Clyde Clifford

From Wikipedia, the free encyclopedia
Jump to: navigation, search

Dale Seidenschwarz, aka Clyde Clifford, is the host of Beaker Street, a weekly freeform rock radio program.

Beaker Street, which first aired on clear channel KAAY AM 1090 from 1966 through 1972, was the first underground music program broadcast regularly on a commercial AM radio station. The show attracted a legion of fans across the western hemisphere with its pioneering format, which featured long album cuts from artists who otherwise would not get airplay.

Clyde is the prototype of the laid-back late-night DJ. His on-air comments are delivered softly and deliberately over a background of space music. Clyde was one of the pioneers of the album-oriented rock format which became popular on FM radio in the 1970s.

The stage name Clyde Clifford came from an inside joke at KAAY. The on-air personalities took their stage names from the board of directors of LIN broadcasting, the owners of KAAY. Clyde W. Clifford was the comptroller general of LIN.[1]

To be fair, there were actually a number of other personalities that followed Clyde Clifford. Among the many people who hosted the show after Clyde, there were several Ken Knights. As mentioned earlier, many names were given to the jocks to use at KAAY until 1976 when Dick Downes became the Program Director replacing Wayne Moss. In order to give the show more verisimillitude, Downes had the next host use his real name. So, there was Beaker Street with Stuart (McRae) for the last few years into the mid-seventies. Stuart truly looked and lived the part of the '70s Hippy DJ, complete with the hair, beard and jeans. His approach was very laid-back and mellow, and his music selections were excellent. Under Downes' direction, Stuart (he just used his first name on air) expanded the show from the original three hours to a full five and a half (11:00 PM to 4:30 AM) achieving some of the best ratings the show ever attained, besting the 10 PM lead-in hour with twice the audience. Unfortunately, McRae's rabbi, Downes, departed and when replacement Carl Hamilton took over the Program Director position in early 1977, he decided to end Beaker Street (it wasn't consistent with the rest of the day) to much protest from all over the world (KAAY had an amazing signal). The last Beaker Street show was done by Don Payne. Stuart McRae resigned more or less on-the-spot after being informed of the end of Beaker Street on KAAY.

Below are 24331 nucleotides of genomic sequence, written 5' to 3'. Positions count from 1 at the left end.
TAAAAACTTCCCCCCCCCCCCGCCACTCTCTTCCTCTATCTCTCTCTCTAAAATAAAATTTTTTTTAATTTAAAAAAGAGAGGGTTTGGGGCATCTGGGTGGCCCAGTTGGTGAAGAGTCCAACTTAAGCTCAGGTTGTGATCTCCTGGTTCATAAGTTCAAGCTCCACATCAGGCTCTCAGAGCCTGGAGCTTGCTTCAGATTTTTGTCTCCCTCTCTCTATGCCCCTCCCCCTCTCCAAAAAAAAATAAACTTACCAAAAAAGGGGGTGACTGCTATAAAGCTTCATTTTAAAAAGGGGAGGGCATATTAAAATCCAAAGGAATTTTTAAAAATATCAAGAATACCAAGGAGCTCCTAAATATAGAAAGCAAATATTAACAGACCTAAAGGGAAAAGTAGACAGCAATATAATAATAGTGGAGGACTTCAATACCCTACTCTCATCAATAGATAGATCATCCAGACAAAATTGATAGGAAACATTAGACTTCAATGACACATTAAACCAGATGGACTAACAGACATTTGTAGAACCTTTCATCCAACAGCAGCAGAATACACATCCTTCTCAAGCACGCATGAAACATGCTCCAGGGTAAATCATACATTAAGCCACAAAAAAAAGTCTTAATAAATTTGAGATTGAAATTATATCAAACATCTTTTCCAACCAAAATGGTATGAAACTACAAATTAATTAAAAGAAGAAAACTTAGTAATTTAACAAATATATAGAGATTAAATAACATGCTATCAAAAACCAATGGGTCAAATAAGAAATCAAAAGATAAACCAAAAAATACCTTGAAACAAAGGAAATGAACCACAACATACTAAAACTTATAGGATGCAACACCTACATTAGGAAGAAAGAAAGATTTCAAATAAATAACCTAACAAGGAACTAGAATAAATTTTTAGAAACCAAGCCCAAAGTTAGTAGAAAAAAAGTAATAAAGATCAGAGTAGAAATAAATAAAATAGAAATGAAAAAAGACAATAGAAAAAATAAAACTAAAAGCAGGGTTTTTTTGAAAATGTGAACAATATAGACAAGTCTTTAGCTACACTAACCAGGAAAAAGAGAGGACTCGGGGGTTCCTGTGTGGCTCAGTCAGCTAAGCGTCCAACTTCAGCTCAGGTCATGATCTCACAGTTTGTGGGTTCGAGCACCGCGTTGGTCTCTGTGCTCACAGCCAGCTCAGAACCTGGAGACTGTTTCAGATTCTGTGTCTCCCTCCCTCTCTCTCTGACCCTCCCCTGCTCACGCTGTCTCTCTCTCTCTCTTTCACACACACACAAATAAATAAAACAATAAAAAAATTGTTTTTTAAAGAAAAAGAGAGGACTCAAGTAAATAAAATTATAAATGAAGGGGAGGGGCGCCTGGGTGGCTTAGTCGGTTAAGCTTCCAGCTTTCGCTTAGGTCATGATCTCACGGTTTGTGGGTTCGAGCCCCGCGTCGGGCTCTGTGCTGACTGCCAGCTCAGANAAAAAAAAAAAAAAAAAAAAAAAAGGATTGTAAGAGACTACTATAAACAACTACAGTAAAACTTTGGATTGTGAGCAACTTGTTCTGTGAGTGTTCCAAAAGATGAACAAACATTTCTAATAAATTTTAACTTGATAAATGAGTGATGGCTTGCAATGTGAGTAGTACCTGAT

Beaker Street is currently off the air, having been cancelled by its most recent home, The Point 94.1 FM KKPT, on February 6, 2011. Updates on the status of the show will be posted on the Beaker street homepage (see External Links below).

External links[edit]